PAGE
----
A hot meal
Boas are ambush hunters. They remain still and hidden until a possible meal comes close, then strike forward quickly to catch it. Boas flick their tongues in and out to catch scent particles from the air. This way of "smelling” helps them find their prey. Most species also have special temperature-sensitive scales around their mouths, with lots of nerve endings that can sense the heat of a nearby animal. This allows them to find prey even in the dark or among dense foliage. The tree boas have "pits,” or holes, along their mouths that do the same thing, like their relatives the pythons do. Depending on the size of the snake, boas may eat rodents, birds, lizards, frogs, and small to medium-sized mammals like opossums, monkeys, pigs, or deer. Some anacondas have been known to eat animals as large as a young tapir or even a caiman. At the San Diego Zoo, our boas eat rodents and rabbits that have been killed for them.
A snake that gives birth
Boas do not lay eggs. Instead, they give birth to live young. The young are attached to a yolk sac and surrounded by a clear membrane, not a shell, as they develop in their mother’s body. That way they are kept at a fairly constant temperature and are protected from predators. When the young are ready to be born, they are pushed out an opening called the cloaca. They are still surrounded by the protective membrane and must break it open. Then they are on their own to start protecting themselves (usually by hiding at first) and to find food. Most are smaller versions of the adults and instinctively know how to survive on their own.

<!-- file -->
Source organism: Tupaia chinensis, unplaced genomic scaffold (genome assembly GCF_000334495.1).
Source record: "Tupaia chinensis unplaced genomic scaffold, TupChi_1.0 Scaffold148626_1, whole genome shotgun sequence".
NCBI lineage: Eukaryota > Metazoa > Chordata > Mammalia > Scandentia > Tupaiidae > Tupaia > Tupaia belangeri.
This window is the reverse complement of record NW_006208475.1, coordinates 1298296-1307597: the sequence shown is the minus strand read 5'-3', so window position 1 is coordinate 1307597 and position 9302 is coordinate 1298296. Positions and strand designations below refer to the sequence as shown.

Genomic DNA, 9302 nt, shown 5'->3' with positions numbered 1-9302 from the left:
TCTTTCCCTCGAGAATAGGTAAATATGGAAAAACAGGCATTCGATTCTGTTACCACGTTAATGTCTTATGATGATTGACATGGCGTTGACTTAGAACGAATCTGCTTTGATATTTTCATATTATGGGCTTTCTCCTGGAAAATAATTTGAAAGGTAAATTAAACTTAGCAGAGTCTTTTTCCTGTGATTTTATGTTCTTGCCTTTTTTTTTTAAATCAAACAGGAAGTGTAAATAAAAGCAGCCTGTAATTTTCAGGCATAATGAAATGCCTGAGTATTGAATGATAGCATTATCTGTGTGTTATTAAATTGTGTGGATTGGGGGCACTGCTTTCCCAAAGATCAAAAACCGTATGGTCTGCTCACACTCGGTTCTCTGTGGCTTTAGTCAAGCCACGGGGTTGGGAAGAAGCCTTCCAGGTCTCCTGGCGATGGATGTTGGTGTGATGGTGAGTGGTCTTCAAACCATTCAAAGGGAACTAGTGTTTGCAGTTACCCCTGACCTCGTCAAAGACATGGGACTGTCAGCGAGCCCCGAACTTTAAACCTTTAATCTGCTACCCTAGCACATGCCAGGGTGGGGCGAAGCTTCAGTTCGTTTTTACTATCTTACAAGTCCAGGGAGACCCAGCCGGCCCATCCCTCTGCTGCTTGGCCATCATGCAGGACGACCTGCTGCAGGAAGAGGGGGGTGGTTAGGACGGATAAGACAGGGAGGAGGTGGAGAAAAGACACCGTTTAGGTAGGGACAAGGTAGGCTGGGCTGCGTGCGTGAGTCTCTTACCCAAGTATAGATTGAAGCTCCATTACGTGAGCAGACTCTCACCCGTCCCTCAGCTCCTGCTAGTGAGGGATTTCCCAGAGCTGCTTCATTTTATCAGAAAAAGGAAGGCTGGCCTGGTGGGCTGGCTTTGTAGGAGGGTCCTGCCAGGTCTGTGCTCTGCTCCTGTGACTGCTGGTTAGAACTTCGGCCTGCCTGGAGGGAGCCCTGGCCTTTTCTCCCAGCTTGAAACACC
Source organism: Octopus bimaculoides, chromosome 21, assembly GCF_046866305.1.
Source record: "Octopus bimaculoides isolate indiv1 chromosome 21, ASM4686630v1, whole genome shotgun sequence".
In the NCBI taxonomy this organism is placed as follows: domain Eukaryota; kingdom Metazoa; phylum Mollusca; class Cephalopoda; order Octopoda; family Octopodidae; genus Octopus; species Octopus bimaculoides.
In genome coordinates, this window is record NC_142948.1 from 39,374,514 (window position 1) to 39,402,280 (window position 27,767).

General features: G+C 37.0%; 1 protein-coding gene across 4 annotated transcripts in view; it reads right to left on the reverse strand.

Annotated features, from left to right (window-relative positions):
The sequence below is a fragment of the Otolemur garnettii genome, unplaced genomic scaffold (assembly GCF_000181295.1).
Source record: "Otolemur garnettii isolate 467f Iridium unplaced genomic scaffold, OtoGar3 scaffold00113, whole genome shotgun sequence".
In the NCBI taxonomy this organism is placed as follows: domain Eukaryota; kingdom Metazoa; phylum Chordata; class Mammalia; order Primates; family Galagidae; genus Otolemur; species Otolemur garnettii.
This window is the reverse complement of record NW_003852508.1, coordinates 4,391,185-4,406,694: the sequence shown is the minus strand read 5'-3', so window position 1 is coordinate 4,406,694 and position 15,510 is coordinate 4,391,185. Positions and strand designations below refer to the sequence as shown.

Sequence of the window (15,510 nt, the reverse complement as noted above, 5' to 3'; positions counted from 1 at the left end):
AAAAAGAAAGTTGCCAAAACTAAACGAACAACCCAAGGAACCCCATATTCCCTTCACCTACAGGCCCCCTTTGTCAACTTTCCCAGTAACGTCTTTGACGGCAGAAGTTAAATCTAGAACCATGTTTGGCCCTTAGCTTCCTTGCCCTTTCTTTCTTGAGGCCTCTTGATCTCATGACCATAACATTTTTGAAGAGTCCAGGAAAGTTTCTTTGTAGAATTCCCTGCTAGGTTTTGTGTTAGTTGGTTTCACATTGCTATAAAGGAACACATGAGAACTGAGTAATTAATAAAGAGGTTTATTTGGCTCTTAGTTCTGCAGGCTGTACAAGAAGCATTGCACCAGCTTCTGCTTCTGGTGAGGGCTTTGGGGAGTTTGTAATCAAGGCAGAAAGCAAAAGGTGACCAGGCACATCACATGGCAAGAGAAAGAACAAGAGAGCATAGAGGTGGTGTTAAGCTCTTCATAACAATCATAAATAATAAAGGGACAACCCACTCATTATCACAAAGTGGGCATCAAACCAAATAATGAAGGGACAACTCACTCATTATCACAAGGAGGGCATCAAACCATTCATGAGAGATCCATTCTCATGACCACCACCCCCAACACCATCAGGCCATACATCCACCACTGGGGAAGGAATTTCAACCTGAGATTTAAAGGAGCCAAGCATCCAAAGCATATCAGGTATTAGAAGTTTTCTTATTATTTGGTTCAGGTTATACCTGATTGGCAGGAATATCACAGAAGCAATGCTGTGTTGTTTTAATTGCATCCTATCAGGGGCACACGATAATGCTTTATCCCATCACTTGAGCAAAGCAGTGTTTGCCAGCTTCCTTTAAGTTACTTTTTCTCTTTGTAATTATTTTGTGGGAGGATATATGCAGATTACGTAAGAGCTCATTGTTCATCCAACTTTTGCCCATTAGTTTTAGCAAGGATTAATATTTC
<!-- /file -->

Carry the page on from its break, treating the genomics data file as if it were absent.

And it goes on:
"Walk” a straight line
Because of the large size many boas can reach, they move by traveling forward in a straight line, which is known as "rectilinear progression.” This is accomplished by stiffening the ribs to provide support, then lifting a set of ventral (on the belly) scales and moving them forward so the loose ends grip the surface, pushing the snake ahead. This type of movement works on the ground as well as in trees, and boas can even climb smooth surfaces. They can’t move very fast, though, only about 1 mile per hour (1.6 kilometers per hour) on open ground. But since they don’t have to chase their food, they don’t need to travel quickly.
Not the bad guys
Boas often appear in movies and stories that take place in the jungle, usually as the "villain” sliding menacingly through the trees. That’s probably because these big snakes make a big impression! But boas are usually pretty quiet and calm and don’t deserve their nasty reputation. They are not venomous, and many do not live in jungles. Boas are found in a variety of habitats, including open woodlands—like the rainbow boa Epicrates cenchria—and rocky, semi-desert scrublands—like the Egyptian sand boa Eryx colubrinus. The ones that live in dry environments usually hang out in rock crevices or in underground burrows made by other animals. The ones that live in forests blend into the leaf litter on the ground to stay hidden. All in all, a boa would rather avoid people than go looking for trouble!